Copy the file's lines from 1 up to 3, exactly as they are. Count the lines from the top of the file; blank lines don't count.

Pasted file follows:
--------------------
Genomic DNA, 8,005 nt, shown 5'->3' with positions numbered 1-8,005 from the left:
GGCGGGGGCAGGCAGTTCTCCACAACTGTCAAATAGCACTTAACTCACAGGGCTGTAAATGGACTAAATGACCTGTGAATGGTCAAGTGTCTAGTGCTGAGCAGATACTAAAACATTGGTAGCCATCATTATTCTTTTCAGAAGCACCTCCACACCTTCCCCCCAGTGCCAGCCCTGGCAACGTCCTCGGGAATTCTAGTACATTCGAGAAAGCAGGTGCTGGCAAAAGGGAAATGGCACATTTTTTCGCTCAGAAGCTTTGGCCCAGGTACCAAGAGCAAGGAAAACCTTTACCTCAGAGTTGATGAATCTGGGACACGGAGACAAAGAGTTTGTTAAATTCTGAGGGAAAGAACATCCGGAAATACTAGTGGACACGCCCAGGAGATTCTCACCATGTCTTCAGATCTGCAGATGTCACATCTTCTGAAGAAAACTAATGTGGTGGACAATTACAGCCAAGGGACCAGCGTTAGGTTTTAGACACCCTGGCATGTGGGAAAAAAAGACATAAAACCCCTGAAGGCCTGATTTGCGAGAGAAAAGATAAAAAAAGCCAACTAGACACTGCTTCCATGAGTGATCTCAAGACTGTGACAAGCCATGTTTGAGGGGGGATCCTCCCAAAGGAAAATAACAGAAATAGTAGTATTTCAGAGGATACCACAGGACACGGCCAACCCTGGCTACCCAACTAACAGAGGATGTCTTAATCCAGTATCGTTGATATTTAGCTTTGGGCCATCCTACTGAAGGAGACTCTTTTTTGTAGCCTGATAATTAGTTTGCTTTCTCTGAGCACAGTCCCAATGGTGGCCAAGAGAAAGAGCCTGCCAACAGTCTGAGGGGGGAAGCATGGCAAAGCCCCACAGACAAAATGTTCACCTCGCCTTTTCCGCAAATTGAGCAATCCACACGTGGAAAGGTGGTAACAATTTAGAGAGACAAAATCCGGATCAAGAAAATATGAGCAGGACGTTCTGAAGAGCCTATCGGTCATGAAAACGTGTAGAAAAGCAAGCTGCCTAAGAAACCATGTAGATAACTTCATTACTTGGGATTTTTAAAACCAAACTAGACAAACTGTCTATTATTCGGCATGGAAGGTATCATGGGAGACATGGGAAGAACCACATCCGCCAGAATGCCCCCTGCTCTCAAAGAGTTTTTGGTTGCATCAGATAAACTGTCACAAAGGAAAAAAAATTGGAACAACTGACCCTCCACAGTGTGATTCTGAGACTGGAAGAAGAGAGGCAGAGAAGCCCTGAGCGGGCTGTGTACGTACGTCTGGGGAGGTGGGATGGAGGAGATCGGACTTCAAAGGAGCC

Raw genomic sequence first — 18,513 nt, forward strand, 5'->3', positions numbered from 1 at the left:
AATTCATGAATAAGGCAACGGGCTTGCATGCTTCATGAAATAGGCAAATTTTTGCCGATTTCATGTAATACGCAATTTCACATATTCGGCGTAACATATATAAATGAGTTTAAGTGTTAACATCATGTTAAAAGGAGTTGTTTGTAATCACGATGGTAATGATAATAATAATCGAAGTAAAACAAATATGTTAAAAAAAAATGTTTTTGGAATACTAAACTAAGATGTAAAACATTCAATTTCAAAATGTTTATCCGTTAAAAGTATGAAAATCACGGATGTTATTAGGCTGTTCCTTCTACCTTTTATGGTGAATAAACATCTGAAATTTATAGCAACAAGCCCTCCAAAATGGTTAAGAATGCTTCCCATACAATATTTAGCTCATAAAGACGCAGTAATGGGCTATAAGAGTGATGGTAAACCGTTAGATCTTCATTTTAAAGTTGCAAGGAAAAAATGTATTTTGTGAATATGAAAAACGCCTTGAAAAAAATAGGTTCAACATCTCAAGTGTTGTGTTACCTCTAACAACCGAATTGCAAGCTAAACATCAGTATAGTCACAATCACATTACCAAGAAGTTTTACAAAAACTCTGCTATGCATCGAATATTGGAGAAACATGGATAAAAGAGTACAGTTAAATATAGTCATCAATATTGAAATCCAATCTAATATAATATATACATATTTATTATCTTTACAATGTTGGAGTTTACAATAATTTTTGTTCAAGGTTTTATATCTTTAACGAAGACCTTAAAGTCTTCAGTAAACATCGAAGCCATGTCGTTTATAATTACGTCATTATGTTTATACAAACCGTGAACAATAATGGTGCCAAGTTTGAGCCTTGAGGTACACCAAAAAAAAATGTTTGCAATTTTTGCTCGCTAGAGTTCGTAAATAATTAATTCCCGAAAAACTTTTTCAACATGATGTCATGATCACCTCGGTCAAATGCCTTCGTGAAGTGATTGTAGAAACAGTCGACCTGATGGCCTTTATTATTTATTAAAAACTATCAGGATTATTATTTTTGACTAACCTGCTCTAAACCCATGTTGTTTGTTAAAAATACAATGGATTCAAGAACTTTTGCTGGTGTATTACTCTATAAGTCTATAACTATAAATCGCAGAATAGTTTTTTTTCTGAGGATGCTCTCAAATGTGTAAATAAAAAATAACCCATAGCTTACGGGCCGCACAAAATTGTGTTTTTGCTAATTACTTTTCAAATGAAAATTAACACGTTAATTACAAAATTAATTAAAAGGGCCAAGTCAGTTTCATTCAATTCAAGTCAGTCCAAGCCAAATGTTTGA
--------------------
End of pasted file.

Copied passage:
Genomic DNA, 8,005 nt, shown 5'->3' with positions numbered 1-8,005 from the left:
GGCGGGGGCAGGCAGTTCTCCACAACTGTCAAATAGCACTTAACTCACAGGGCTGTAAATGGACTAAATGACCTGTGAATGGTCAAGTGTCTAGTGCTGAGCAGATACTAAAACATTGGTAGCCATCATTATTCTTTTCAGAAGCACCTCCACACCTTCCCCCCAGTGCCAGCCCTGGCAACGTCCTCGGGAATTCTAGTACATTCGAGAAAGCAGGTGCTGGCAAAAGGGAAATGGCACATTTTTTCGCTCAGAAGCTTTGGCCCAGGTACCAAGAGCAAGGAAAACCTTTACCTCAGAGTTGATGAATCTGGGACACGGAGACAAAGAGTTTGTTAAATTCTGAGGGAAAGAACATCCGGAAATACTAGTGGACACGCCCAGGAGATTCTCACCATGTCTTCAGATCTGCAGATGTCACATCTTCTGAAGAAAACTAATGTGGTGGACAATTACAGCCAAGGGACCAGCGTTAGGTTTTAGACACCCTGGCATGTGGGAAAAAAAGACATAAAACCCCTGAAGGCCTGATTTGCGAGAGAAAAGATAAAAAAAGCCAACTAGACACTGCTTCCATGAGTGATCTCAAGACTGTGACAAGCCATGTTTGAGGGGGGATCCTCCCAAAGGAAAATAACAGAAATAGTAGTATTTCAGAGGATACCACAGGACACGGCCAACCCTGGCTACCCAACTAACAGAGGATGTCTTAATCCAGTATCGTTGATATTTAGCTTTGGGCCATCCTACTGAAGGAGACTCTTTTTTGTAGCCTGATAATTAGTTTGCTTTCTCTGAGCACAGTCCCAATGGTGGCCAAGAGAAAGAGCCTGCCAACAGTCTGAGGGGGGAAGCATGGCAAAGCCCCACAGACAAAATGTTCACCTCGCCTTTTCCGCAAATTGAGCAATCCACACGTGGAAAGGTGGTAACAATTTAGAGAGACAAAATCCGGATCAAGAAAATATGAGCAGGACGTTCTGAAGAGCCTATCGGTCATGAAAACGTGTAGAAAAGCAAGCTGCCTAAGAAACCATGTAGATAACTTCATTACTTGGGATTTTTAAAACCAAACTAGACAAACTGTCTATTATTCGGCATGGAAGGTATCATGGGAGACATGGGAAGAACCACATCCGCCAGAATGCCCCCTGCTCTCAAAGAGTTTTTGGTTGCATCAGATAAACTGTCACAAAGGAAAAAAAATTGGAACAACTGACCCTCCACAGTGTGATTCTGAGACTGGAAGAAGAGAGGCAGAGAAGCCCTGAGCGGGCTGTGTACGTACGTCTGGGGAGGTGGGATGGAGGAGATCGGACTTCAAAGGAGCC

Raw genomic sequence first — 18,513 nt, forward strand, 5'->3', positions numbered from 1 at the left: